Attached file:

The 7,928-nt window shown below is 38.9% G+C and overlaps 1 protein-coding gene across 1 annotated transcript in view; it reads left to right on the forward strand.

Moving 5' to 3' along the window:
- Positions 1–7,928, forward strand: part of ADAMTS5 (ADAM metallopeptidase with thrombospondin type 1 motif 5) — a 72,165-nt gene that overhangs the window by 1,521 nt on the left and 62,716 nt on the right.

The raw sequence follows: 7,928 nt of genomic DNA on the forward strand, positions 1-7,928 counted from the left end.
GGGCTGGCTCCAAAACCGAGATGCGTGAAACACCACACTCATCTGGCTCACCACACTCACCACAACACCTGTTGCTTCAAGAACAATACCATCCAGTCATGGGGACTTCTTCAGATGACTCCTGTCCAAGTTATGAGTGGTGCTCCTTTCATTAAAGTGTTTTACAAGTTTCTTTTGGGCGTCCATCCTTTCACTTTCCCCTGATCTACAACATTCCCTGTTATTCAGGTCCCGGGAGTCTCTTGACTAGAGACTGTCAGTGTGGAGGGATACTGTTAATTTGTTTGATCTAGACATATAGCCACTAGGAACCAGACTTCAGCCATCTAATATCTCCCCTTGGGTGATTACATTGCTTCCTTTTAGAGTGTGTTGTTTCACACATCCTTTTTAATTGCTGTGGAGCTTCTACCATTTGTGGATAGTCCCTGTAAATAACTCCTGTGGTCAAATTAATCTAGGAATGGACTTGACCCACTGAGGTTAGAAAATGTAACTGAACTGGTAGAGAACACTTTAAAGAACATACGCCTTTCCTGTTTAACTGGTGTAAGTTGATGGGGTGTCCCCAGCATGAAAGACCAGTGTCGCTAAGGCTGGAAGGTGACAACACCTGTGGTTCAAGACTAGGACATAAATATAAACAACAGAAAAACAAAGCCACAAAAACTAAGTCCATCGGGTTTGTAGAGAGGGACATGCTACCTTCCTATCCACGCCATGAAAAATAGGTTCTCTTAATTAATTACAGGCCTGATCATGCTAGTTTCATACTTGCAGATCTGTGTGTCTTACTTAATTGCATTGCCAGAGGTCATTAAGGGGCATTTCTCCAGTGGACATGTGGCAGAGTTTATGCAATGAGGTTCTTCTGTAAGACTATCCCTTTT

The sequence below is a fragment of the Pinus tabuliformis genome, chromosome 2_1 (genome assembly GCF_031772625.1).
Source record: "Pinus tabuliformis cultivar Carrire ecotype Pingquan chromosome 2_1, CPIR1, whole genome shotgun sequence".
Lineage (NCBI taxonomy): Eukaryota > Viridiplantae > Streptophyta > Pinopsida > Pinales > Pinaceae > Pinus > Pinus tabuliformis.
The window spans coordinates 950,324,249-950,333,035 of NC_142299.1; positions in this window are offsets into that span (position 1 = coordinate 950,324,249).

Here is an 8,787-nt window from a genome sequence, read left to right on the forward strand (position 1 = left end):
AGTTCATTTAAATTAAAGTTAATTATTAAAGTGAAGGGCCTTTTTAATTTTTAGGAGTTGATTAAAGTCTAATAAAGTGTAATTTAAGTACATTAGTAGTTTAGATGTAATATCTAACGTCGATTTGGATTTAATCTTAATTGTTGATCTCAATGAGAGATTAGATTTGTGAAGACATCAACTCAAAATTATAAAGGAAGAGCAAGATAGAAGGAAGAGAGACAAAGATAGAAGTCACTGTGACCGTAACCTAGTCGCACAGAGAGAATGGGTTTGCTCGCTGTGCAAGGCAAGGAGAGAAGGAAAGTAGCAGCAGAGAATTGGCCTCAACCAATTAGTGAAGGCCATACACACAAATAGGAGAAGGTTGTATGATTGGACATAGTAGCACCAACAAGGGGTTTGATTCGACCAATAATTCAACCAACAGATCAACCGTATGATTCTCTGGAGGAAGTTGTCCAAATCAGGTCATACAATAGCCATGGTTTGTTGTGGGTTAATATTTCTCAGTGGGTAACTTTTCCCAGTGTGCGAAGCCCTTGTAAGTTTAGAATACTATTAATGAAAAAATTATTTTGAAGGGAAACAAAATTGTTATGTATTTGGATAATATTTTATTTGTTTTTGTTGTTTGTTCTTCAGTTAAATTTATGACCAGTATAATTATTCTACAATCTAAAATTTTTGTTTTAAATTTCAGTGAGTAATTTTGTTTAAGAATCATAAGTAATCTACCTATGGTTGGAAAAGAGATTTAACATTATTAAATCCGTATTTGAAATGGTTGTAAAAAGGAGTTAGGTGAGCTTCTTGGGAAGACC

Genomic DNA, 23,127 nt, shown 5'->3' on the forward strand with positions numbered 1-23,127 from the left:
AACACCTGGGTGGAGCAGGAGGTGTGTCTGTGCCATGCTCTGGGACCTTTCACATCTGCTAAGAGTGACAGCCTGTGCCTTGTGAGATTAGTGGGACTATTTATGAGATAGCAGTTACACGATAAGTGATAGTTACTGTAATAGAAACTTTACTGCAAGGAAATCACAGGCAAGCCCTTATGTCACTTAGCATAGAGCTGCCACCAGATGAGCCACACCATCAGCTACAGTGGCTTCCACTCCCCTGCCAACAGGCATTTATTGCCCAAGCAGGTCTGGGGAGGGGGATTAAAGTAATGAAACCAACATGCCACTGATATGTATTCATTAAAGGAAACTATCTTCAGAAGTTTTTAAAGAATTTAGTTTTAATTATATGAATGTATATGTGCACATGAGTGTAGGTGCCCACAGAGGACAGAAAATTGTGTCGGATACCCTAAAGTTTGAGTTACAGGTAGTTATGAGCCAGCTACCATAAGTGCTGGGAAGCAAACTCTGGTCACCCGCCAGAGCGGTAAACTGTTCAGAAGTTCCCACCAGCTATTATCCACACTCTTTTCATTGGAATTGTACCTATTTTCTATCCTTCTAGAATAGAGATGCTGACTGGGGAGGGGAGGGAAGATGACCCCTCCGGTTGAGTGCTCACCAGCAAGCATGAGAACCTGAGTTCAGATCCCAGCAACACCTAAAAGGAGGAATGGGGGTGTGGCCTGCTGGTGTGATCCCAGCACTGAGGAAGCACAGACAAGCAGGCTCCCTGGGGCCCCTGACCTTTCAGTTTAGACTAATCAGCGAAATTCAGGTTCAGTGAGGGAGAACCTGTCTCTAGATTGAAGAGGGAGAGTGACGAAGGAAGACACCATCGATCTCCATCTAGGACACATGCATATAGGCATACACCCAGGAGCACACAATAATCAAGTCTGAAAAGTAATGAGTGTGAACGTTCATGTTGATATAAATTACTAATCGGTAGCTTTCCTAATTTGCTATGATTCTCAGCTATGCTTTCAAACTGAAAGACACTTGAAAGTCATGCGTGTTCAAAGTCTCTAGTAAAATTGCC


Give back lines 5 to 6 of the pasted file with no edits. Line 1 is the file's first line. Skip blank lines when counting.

GGGCTGGCTCCAAAACCGAGATGCGTGAAACACCACACTCATCTGGCTCACCACACTCACCACAACACCTGTTGCTTCAAGAACAATACCATCCAGTCATGGGGACTTCTTCAGATGACTCCTGTCCAAGTTATGAGTGGTGCTCCTTTCATTAAAGTGTTTTACAAGTTTCTTTTGGGCGTCCATCCTTTCACTTTCCCCTGATCTACAACATTCCCTGTTATTCAGGTCCCGGGAGTCTCTTGACTAGAGACTGTCAGTGTGGAGGGATACTGTTAATTTGTTTGATCTAGACATATAGCCACTAGGAACCAGACTTCAGCCATCTAATATCTCCCCTTGGGTGATTACATTGCTTCCTTTTAGAGTGTGTTGTTTCACACATCCTTTTTAATTGCTGTGGAGCTTCTACCATTTGTGGATAGTCCCTGTAAATAACTCCTGTGGTCAAATTAATCTAGGAATGGACTTGACCCACTGAGGTTAGAAAATGTAACTGAACTGGTAGAGAACACTTTAAAGAACATACGCCTTTCCTGTTTAACTGGTGTAAGTTGATGGGGTGTCCCCAGCATGAAAGACCAGTGTCGCTAAGGCTGGAAGGTGACAACACCTGTGGTTCAAGACTAGGACATAAATATAAACAACAGAAAAACAAAGCCACAAAAACTAAGTCCATCGGGTTTGTAGAGAGGGACATGCTACCTTCCTATCCACGCCATGAAAAATAGGTTCTCTTAATTAATTACAGGCCTGATCATGCTAGTTTCATACTTGCAGATCTGTGTGTCTTACTTAATTGCATTGCCAGAGGTCATTAAGGGGCATTTCTCCAGTGGACATGTGGCAGAGTTTATGCAATGAGGTTCTTCTGTAAGACTATCCCTTTT

The sequence below is a fragment of the Pinus tabuliformis genome, chromosome 2_1 (genome assembly GCF_031772625.1).